Making democracy work

“Since there are no rights, why would people make a commitment to politics?” asked Figueroa
“Since there are no rights, why would people make a commitment to politics?” asked Figueroa

Just as the internet has deepened the polarization between conflicting opinions, new digital tools are seen by activists, experts and even public authorities as a hope for increasing social participation.

According to the speakers on the panel “Democracy and the new tools of participation” held on Thursday, May 28, at the 14th International Human Rights Colloquium, virtual platforms have been used in an attempt to promote a greater interaction between society and government given the widespread crisis of representative democracy.

The topic was debated by Ronaldo Lemos, director of ITS (Institute of Technology and Society, of Rio de Janeiro), Rogério Sottili, the São Paulo deputy secretary of human rights, and Francisco Figueroa, one of the leaders of the Chilean student movement. The discussion was moderated by Jéssica Carvalho Morris, who will take over as executive director of Conectas in July this year.

Figueroa stressed that the political apathy in both developed and emerging countries is the result of a form of government that does not respect the opinion of the people or defend their rights.

“Today, in Chile, few people participate in the elections. Since there is no education, health or rights, why would people make a commitment to politics?” he asked. “The State should consider society and social movements as actors who can take decisions, not as mere spectators. There is no democracy without the participation of society, only a semblance of democracy,” concluded Figueroa.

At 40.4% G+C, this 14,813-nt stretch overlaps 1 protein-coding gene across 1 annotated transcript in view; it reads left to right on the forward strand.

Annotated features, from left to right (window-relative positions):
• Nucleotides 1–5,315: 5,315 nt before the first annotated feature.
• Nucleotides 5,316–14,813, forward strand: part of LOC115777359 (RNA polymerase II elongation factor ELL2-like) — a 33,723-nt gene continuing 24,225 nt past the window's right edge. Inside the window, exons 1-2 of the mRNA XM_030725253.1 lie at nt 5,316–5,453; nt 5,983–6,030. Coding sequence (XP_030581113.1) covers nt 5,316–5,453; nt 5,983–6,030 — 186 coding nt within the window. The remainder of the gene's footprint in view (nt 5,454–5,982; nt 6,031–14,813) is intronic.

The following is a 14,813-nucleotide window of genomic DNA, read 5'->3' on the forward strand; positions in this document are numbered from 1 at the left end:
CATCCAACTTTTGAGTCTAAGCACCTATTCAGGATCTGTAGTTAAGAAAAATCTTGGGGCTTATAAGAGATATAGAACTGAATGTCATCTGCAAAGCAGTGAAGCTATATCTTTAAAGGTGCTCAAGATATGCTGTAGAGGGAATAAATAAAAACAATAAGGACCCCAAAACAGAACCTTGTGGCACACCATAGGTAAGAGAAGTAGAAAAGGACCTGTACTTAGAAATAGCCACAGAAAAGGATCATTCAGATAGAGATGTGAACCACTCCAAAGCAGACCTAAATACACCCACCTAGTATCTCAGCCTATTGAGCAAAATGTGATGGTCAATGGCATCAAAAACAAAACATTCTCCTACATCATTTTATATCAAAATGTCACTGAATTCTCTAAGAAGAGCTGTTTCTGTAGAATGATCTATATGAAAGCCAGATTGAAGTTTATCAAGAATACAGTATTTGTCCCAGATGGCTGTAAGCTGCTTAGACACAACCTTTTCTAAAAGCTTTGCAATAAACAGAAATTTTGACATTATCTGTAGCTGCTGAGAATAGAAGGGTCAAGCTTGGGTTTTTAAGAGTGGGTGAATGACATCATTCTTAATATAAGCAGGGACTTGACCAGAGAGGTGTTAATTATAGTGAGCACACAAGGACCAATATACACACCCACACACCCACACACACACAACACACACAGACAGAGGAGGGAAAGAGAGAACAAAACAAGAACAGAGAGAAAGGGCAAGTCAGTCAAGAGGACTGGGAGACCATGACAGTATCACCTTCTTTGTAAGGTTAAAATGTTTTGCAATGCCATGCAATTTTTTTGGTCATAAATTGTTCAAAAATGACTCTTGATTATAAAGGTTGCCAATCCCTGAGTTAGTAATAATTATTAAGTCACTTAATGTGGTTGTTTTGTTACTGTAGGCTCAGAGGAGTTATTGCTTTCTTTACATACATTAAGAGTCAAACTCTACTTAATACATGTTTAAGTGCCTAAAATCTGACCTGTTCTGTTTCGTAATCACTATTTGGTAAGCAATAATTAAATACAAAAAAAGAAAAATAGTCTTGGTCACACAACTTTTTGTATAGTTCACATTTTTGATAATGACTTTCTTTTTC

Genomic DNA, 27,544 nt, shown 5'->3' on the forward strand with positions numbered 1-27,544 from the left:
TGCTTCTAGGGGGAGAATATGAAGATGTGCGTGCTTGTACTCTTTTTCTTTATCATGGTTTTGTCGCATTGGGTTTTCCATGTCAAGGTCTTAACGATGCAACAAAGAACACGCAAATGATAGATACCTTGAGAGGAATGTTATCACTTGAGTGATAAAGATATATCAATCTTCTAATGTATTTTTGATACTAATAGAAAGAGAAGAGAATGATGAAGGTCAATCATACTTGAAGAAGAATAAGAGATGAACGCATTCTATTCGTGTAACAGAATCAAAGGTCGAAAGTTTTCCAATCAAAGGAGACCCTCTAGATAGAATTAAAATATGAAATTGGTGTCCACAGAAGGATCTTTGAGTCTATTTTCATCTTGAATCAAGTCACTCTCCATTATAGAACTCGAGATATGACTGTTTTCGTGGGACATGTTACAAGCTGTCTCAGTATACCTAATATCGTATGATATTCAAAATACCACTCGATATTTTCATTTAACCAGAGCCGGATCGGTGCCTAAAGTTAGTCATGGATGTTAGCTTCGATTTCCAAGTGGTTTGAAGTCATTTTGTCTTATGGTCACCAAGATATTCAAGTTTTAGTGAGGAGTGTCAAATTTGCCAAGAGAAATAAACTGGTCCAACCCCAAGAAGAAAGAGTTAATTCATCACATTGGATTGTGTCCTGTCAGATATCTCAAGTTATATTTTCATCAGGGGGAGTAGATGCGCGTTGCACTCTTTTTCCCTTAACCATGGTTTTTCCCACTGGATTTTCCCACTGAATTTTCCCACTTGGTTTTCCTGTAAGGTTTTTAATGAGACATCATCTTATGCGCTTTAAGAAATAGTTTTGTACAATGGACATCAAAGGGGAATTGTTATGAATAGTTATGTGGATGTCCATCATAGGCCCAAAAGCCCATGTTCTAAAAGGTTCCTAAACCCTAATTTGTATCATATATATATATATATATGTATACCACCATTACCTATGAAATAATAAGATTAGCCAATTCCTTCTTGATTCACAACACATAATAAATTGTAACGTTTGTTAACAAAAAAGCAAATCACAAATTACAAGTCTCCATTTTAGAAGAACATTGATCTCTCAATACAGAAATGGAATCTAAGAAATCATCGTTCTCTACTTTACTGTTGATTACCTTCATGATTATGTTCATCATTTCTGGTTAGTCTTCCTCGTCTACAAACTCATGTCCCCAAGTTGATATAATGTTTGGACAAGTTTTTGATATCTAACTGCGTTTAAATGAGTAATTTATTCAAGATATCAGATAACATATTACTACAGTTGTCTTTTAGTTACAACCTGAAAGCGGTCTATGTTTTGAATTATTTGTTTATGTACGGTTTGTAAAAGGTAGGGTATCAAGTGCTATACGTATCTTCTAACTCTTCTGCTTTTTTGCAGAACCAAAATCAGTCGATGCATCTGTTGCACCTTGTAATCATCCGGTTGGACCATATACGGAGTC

According to Rogério Sottili, to strengthen democracy, the authorities should make people feel empowered in the city. “We need to make progress in the field of sociability and in the integration between the individual and the public arena,” he said.

The role of the new technologies in this context, said Ronaldo Lemos, is to contribute to the quality of the debate. “Without a comprehensible public debate, how can we guarantee a democratic society? Helping to refine knowledge is one of the most important tasks in the use of technology,” he added.

As an example, Lemos spoke about the experience creating the Civil Framework for the Internet in Brazil. “The Civil Framework was, first and foremost, a reaction by society against the reactionary proposals in Congress,” he concluded.

This article was written by Danillo Oliveira and is part of the collaborative coverage of the 14th International Human Rights Colloquium

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